Seeds were surface-sterilized for 15 min in 10% bleach, washed four times with sterile water, and plated on half-strength Murashige and Skoog (MS) medium. Plants were stratified at 4°C for 2 d in darkness and then transferred to a phytotrone set at 22°C with a 16 h : 8 h, light : dark photoperiod (light intensity 120 μmol m−2 s−1).

Introduction of IAA28::IAA28-myc into asa1-1 mutants

To generate the IAA28::IAA28-myc transgenic line in the asa1-1 mutant background, a homozygous asa1-1 plant was crossed to a transgenic line harboring the IAA28::IAA28-myc construct to produce an F2 population. Putative IAA28::IAA28-myc/asa1-1 plants, which were homozygous for the asa1-1 mutation as well as the IAA28::IAA28-myc construct, were identified in F2 and then re-tested in F3 (i.e. in F3, 100% of seedlings showed no lateral root formation in the presence of 20 μM MeJA; 100% of seedlings showed uniform kanamycin resistance).

Pathogen treatments of plants

The A. brassicicola infection assays were performed as described previously, with slight modifications (Mengiste, 2003). Alternaria brassicicola strain MUCL20297 was grown on potato dextrose agar for 12 d, and spores were suspended in distilled water. The fungal spore density was adjusted to 5 × 105 spores ml−1. For treatments of plants in petri dishes, 4 ml of spore suspension was sprayed onto seedlings in each petri dish. After incubation for different times, the samples were taken for analysis. To test the susceptibility of plants to A. brassicicola infection, we followed the method described previously (Veronese et al., 2006). The disease assay was performed with detached leaves of 4-wk-old plants in petri dishes containing 0.8% agar to maintain high humidity. A single 5-μl spore suspension was deposited on each detached leaf. Inoculated leaves were kept in a phytotrone set at 22°C with a 16 h : 8 h light : dark photoperiod (light intensity 120 μmol m−2 s−1). After incubation for 4 d, average lesion size and disease severity were analyzed to evaluate susceptibility. Disease severity was represented as the percentage of leaves showing different ranges of lesion size. Pathogen growth was evaluated as cutA/iASK (CUTINASE A/ARABIDOPSIS THALIANA SHAGGY-RELATED KINASE 11) using quantitative PCR (qPCR) according to the method previously described (Gachon & Saindrenan, 2004). For each sample, 10 leaves with visible lesions were collected 2 d after inoculation for DNA extraction and qPCR analysis. For treatments with Pseudomonas syringae pv. tomato DC3000 (Pst DC3000), 12-d-old seedlings were sprayed with 4 ml of bacterial suspension (108 cfu ml−1) in 10 mM MgCl2. Samples were taken for analysis after incubation for 36 h.

GUS staining and quantification

Histochemical staining for GUS activity in transgenic plants was performed as described previously (Jefferson et al., 1987). Briefly, whole seedlings were immersed in GUS staining buffer (100 mM sodium phosphate, pH 7.0, 0.1 mM EDTA, 0.5 mM ferricyanide, 0.5 mM ferrocyanide, 0.1% Triton X-100, and 1 mM X-Gluc), and were incubated at 37°C from 30 min to 2 h. Chlorophyll was cleared from plant tissues by immersing them in 70% ethanol. Individual representative seedlings were photographed. Quantification of GUS activity was performed using the 4-MUG (4-Methylumbelliferyl-β-D-glucuronide) assay as described previously (Cao et al., 1994).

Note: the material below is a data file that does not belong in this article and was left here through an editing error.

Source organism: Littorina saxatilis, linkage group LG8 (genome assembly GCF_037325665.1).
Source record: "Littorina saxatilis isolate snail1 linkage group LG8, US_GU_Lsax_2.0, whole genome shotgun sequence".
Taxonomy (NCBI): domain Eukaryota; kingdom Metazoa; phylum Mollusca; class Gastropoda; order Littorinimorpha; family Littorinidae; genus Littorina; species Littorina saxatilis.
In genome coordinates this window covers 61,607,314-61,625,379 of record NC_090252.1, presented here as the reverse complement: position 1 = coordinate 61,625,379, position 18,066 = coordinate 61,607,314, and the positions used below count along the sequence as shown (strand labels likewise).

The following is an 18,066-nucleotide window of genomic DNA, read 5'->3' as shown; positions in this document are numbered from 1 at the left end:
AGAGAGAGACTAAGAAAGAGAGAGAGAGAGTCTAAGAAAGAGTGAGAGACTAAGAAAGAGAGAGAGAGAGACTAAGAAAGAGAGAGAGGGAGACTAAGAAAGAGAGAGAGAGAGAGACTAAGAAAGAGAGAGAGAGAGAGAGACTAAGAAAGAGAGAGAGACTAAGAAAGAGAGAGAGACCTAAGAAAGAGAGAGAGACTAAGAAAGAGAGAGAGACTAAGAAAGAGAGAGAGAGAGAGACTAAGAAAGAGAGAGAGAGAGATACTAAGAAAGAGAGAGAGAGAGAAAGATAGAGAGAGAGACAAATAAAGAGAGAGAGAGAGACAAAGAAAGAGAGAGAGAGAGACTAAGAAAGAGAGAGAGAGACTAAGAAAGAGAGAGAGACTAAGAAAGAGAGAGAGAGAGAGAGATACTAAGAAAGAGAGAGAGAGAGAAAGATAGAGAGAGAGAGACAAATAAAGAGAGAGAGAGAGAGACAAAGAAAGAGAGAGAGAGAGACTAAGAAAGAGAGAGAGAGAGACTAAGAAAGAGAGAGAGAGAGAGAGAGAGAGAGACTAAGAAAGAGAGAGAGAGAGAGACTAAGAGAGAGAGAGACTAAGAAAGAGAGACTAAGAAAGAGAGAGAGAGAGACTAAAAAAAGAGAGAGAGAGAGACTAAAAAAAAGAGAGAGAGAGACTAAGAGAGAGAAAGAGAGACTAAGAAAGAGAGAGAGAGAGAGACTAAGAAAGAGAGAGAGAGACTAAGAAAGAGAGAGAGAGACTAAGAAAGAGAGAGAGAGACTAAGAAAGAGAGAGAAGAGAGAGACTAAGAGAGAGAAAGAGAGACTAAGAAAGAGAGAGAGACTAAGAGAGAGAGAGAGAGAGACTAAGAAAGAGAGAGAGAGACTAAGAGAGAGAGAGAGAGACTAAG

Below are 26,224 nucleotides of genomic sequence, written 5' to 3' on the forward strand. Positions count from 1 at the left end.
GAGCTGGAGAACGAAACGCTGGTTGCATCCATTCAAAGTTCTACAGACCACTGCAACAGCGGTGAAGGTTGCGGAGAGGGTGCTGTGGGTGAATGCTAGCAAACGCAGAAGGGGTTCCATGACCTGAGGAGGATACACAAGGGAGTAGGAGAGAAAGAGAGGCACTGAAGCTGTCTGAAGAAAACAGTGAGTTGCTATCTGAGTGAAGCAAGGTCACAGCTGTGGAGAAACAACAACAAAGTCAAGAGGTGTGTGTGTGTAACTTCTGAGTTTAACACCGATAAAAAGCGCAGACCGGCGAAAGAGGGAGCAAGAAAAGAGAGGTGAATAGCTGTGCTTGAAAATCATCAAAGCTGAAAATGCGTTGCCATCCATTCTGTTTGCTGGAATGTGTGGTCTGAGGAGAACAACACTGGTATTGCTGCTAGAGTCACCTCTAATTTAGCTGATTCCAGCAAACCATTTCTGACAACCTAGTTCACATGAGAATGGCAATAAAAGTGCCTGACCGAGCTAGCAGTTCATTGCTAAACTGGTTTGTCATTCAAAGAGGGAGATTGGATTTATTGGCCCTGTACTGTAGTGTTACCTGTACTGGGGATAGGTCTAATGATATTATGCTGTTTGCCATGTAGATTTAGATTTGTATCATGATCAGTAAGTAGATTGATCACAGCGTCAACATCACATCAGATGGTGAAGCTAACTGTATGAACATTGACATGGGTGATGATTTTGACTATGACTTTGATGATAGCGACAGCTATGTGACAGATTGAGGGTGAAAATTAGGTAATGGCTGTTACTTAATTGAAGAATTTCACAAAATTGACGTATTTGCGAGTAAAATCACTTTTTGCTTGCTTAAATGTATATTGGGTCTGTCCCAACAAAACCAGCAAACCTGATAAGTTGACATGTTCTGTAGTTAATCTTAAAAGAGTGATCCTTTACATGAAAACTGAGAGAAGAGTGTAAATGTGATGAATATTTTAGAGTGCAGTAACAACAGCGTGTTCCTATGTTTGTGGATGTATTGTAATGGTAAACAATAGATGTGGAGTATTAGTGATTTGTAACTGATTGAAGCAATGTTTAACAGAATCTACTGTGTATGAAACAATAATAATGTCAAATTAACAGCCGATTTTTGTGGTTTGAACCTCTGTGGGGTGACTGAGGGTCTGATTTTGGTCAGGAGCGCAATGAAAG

Quantitative reverse transcription–polymerase chain reaction (qRT-PCR)

RNA isolation and quantitative RT-PCR were performed as previously described (Sun et al., 2009). The primers used in the qRT-PCR are listed in Supporting Information Table S1.

IAA measurement

For quantification of the free IAA concentration, the following method was used. Briefly, 200 mg of plant tissues was homogenized and extracted for 24 h with cold methanol after the deuterium-labeled internal standard 2H2-IAA (CDN Isotopes Inc., Quebec, Canada) had been added. Purification was performed on an Oasis Max solid phase extract cartridge (150 mg/6 cm3; Waters, Massachusetts, USA); IAA and 2H2-IAA were eluted with 5% formic acid in methanol (v/v). The eluent was dried with nitrogen gas and reconstituted in water/methanol (20 : 80, v/v), then subjected to a UPLC-MS/MS system consisting of an Acquity Ultra Performance Liquid Chromatography (Acquity UPLC; Waters) and a triple quadruple tandem mass spectrometer (Quattro Premier XE; Waters). At least three biological replicates were analyzed for each treatment.

Confocal laser microscopy analysis

The GFP and yellow fluorescent protein (YFP) fluorescences were imaged under a Leica confocal laser scanning microscope (Leica Microsystems, Wetzlar, Germany) according to our previous report (Sun et al., 2011).

Polar auxin transport assay

Polar auxin transport in roots was assayed as previously described, with minor modifications (Lewis & Muday, 2009). Briefly, 5-d-old seedlings grown vertically on plates were transferred to medium containing 50 μM JA for 16 h. Then seedlings were transferred to half-strength MS medium and the apical 1-cm ends of the roots were cut for analysis. A small volume of MS medium containing 1.25% agar and 100 nM 3H-IAA was used for droplet preparation. For basipetal transport, agar droplets containing 3H-IAA were placed onto the root tips and incubated for 6 h in the dark at room temperature. For each sample, 15 root segments of 5-mm length from the base ends were collected into 2.0 ml of scintillation fluid, and the radioactivity was determined using a Perkin Elmer (Massachusetts, USA) 1450 Microbeta scintillation counter. For root apical transport analysis, the droplets were placed onto the base ends and incubated for 12 h in the dark at room temperature. For each sample, 15 root segments of 5-mm length from the root tips were placed into 2.0 ml of scintillation fluid, and the radioactivity was determined as described above.